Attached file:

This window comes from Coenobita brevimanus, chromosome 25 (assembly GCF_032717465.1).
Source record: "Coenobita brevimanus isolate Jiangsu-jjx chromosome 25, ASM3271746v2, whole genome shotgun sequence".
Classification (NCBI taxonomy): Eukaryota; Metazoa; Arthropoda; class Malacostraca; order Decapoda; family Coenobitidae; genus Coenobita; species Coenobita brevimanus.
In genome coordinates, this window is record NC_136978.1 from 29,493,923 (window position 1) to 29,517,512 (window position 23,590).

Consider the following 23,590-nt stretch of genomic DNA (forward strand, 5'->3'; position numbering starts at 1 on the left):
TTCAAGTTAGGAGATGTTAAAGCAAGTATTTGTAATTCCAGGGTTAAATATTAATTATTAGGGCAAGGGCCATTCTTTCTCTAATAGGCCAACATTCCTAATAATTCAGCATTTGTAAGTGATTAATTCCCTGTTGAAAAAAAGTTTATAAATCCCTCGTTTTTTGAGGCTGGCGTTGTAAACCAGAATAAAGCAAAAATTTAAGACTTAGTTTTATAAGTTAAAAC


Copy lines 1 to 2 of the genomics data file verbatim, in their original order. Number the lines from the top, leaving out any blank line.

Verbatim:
This window comes from Coenobita brevimanus, chromosome 25 (assembly GCF_032717465.1).
Source record: "Coenobita brevimanus isolate Jiangsu-jjx chromosome 25, ASM3271746v2, whole genome shotgun sequence".